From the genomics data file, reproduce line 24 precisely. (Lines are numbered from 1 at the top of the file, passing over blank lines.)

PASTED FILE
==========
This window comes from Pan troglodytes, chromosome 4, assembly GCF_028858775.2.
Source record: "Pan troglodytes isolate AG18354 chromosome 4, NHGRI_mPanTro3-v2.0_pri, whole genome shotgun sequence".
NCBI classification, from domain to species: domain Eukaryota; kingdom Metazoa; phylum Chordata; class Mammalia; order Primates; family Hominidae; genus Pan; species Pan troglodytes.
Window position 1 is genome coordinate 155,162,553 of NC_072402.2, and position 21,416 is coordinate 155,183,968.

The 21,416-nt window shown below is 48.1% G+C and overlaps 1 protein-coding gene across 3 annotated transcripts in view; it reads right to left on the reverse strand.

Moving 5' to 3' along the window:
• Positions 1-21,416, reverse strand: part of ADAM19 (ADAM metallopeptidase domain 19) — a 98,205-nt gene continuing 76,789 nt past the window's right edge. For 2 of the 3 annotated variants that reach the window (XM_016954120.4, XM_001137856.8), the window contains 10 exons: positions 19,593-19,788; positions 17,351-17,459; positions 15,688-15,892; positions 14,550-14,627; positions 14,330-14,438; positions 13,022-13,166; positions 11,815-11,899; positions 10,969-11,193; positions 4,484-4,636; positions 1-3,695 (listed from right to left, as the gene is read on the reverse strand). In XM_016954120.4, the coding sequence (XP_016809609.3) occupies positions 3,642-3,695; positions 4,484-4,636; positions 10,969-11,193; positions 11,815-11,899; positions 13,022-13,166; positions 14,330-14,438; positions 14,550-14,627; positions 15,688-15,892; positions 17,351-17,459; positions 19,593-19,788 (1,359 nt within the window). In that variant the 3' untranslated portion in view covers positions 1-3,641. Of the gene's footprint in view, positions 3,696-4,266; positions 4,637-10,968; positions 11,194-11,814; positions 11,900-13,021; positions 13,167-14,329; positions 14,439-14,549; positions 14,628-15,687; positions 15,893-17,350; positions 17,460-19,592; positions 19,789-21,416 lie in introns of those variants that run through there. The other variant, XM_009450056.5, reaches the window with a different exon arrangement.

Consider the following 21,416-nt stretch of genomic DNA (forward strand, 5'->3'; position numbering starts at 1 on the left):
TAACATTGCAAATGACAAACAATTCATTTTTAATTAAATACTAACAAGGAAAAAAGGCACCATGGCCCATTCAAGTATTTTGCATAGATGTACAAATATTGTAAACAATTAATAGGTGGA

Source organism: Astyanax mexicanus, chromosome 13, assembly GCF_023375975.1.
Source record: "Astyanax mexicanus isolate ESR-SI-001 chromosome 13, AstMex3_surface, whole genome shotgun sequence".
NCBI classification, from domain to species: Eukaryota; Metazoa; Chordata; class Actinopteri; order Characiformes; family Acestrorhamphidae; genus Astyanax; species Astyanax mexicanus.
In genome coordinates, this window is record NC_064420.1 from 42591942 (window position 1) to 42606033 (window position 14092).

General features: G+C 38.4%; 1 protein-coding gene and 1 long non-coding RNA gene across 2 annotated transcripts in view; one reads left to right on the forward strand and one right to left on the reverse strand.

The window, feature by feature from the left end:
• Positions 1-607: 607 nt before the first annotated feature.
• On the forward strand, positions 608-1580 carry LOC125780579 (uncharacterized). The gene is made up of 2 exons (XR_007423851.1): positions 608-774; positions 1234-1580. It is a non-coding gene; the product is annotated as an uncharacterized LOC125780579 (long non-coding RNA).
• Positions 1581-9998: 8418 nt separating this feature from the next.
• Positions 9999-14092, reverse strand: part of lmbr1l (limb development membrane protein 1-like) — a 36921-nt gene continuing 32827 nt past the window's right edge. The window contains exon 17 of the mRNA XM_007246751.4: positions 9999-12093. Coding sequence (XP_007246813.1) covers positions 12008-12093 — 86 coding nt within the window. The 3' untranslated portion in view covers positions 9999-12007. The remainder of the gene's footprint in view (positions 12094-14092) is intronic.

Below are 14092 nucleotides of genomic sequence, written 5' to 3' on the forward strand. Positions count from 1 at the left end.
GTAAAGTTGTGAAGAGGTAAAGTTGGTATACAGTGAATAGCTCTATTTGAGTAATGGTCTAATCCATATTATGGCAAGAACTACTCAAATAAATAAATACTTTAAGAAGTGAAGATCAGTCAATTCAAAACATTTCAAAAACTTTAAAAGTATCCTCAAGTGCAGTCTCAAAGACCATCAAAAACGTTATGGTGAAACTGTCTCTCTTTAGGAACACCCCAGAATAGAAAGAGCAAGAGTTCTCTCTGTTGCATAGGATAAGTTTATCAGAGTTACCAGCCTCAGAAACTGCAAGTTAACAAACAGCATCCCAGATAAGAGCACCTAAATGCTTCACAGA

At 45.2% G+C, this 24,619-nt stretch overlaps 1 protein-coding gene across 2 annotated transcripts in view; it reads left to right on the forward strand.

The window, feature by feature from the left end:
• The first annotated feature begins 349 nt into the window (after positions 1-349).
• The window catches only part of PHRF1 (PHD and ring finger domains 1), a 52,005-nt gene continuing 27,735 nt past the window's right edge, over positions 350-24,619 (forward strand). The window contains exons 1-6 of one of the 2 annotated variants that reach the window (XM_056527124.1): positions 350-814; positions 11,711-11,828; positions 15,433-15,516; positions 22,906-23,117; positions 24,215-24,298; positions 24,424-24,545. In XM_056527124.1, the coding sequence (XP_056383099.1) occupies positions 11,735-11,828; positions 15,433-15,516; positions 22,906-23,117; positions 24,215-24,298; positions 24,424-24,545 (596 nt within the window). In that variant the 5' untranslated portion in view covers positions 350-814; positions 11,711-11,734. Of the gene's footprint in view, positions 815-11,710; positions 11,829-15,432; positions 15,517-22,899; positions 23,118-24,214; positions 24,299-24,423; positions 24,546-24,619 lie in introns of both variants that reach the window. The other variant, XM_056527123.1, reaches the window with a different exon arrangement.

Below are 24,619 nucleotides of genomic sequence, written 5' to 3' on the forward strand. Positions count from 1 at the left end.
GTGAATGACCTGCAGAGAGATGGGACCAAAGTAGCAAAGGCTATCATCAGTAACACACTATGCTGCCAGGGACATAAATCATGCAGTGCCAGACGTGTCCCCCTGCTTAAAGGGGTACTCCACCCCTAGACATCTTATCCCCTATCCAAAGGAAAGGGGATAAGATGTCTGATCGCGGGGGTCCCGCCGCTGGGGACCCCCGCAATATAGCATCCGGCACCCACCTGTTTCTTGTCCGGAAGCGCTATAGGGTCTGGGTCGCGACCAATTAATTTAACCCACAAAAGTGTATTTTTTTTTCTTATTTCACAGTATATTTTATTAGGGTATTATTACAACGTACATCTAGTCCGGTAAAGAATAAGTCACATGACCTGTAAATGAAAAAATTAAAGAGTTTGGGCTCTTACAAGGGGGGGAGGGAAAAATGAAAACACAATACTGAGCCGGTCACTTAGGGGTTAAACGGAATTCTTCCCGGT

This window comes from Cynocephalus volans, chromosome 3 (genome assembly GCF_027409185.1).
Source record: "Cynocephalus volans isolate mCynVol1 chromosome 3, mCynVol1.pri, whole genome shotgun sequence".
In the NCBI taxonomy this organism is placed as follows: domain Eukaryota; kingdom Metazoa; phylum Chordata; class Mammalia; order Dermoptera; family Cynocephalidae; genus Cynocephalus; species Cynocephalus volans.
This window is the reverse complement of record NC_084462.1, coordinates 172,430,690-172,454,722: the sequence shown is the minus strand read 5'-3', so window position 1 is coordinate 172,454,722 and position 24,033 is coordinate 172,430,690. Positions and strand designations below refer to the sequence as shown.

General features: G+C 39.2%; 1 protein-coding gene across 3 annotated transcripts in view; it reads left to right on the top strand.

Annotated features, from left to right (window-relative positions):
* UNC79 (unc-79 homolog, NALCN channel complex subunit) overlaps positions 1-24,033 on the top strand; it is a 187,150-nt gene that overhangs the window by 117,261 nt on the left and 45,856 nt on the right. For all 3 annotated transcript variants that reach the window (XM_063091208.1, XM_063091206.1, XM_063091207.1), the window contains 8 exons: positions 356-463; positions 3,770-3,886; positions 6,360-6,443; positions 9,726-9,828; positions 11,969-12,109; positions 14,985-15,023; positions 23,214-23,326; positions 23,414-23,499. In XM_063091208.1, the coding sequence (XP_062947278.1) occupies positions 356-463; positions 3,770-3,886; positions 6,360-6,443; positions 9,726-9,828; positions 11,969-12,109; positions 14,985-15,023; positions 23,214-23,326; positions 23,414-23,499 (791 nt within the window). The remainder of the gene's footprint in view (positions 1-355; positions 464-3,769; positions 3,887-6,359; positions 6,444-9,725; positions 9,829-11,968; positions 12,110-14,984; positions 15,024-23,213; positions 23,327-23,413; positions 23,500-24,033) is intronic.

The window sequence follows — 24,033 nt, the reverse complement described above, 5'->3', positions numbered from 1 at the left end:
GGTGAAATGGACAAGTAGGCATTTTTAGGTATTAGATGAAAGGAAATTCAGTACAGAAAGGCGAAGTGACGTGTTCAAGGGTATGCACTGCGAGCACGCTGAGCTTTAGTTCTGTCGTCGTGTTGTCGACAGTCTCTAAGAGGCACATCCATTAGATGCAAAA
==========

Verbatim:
• The first annotated feature begins 349 nt into the window (after positions 1-349).